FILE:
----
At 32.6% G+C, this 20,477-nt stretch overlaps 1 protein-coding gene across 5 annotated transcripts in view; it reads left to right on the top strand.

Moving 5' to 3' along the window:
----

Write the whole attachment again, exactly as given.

At 32.6% G+C, this 20,477-nt stretch overlaps 1 protein-coding gene across 5 annotated transcripts in view; it reads left to right on the top strand.

Moving 5' to 3' along the window: